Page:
New report explores present and future possibilities for plant proteins
Plant-based protein production has grown dramatically in order to meet the increasing demand coming from the swelling global population, expected to reach 10 billion by 2050. In a new report entitled “Plant Proteins: Present & Future,” Lux Research evaluates 24 crops and their attractiveness as plant protein sources.
Lux analysed 24 different plant protein sources on crop production factors globally and for three major regions: North America, Europe and Asia. Overall, Lux identified soy, wheat, and rice as the top three “staple” crops for plant protein, with pea, canola, oat, and chickpea as the “alternative” up-and-comers.
For North America and Europe, soy and wheat are the top plant protein sources, respectively, but given their extensive nonfood uses, along with the general diversification of plant proteins, Lux states that pea, oat, and canola are more attractive opportunities within these regions going forward. Lux’s report states oat and canola as particularly appealing, as numerous companies are already scaling up pea protein production, investing nearly half a billion dollars in facility construction since 2017. Asia is reportedly in a unique position given that the region has a near monopoly on several crops. Two of these are rice and chickpea, with Asia responsible for 90% and 75% of global production, respectively. These are not as widely used for protein ingredients as the other short-listed crops, which Lux says highlights their untapped potential.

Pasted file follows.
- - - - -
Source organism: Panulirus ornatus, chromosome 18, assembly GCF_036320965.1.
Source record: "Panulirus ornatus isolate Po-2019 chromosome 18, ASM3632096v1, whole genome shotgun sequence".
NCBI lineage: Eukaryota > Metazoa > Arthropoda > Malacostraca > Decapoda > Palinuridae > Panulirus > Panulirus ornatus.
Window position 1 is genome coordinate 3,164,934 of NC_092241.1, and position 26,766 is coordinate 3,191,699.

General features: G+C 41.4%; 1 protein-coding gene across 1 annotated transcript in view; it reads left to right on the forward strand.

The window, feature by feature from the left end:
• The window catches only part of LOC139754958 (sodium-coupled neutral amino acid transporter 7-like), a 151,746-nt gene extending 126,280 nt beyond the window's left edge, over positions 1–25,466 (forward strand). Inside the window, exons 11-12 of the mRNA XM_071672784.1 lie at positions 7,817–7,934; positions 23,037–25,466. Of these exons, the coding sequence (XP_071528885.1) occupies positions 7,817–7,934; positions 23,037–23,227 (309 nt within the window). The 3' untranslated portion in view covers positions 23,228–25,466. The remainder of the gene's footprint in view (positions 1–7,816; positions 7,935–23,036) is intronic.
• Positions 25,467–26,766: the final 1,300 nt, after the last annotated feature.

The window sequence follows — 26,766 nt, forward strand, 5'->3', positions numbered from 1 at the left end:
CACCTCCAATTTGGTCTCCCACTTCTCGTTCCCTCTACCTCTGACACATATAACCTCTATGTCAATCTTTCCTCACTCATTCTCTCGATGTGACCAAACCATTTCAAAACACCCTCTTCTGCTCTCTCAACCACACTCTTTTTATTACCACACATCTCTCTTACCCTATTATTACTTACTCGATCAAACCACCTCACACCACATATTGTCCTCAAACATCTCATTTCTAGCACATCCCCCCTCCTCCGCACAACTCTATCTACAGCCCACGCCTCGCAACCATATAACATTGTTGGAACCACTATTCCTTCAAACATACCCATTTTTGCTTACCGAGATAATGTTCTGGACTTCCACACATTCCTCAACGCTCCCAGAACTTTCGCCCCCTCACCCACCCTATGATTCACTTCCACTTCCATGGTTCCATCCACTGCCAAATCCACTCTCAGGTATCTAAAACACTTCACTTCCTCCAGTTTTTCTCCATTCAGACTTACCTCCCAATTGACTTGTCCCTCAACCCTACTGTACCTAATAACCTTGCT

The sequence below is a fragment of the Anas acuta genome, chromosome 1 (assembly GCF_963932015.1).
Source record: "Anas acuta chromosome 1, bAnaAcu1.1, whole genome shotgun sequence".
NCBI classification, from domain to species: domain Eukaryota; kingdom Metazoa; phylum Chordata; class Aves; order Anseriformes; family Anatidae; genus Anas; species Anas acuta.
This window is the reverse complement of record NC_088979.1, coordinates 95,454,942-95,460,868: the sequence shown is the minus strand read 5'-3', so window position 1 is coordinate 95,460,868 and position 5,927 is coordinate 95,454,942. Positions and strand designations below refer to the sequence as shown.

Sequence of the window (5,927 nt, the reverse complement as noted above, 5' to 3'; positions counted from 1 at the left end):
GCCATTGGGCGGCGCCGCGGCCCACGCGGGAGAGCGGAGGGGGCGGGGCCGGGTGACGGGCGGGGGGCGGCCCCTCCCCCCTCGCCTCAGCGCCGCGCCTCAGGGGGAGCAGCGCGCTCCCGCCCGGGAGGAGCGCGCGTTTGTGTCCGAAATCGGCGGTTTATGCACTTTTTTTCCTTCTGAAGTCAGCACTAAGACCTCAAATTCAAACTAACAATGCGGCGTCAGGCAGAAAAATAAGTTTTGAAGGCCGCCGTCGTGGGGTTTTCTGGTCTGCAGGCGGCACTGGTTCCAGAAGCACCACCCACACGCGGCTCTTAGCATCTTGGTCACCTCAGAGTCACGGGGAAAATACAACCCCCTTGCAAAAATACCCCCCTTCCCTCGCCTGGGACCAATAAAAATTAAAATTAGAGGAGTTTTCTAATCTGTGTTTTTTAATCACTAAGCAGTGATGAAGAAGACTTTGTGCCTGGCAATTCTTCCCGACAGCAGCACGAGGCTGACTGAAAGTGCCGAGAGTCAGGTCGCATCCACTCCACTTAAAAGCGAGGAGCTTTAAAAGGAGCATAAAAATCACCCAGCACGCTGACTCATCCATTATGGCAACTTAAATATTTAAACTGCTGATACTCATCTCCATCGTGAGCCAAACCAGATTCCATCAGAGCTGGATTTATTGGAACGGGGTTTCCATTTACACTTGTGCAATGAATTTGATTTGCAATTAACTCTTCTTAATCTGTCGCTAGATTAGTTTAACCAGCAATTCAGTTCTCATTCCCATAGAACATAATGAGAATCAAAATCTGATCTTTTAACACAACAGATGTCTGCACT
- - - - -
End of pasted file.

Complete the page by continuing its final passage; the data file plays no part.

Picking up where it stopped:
Lux states that three major storylines are shaping the plant protein space: the rise of insurgents like Beyond Meat, the proliferation of product launches from large multinational corporations (MNCs) like Tyson, and the onset of trade uncertainty from events like the US-China trade war. Lux Research Analyst and lead author of the report, Thomas Hayes, said, “The storylines signal the need for the diversity of protein sources as both startups and MNCs move beyond soy, and for those sources to be capable of not only supporting the increasing supply requirements of these companies but also regional self-sufficiency to mitigate trade risk.”
Looking to the future, Hayes added, “Technology innovation will play an important role in unlocking new plant-based protein opportunities, especially when combined with sources that are affordable, accessible, and abundant.”
Gene editing or advanced breeding approaches will increase protein content in crops, while innovative extraction methods will enable new crops as sources of protein isolates and concentrates. Lux also predicts that novel processing technologies and ingredients will improve the sensory and nutritional qualities of plant-based proteins. Such innovations will allow growers to demand a premium, defray protein extraction costs downstream, further broaden the consumer appeal of plant-based products, and more.
For more information, download the executive summary of the Lux Research report here.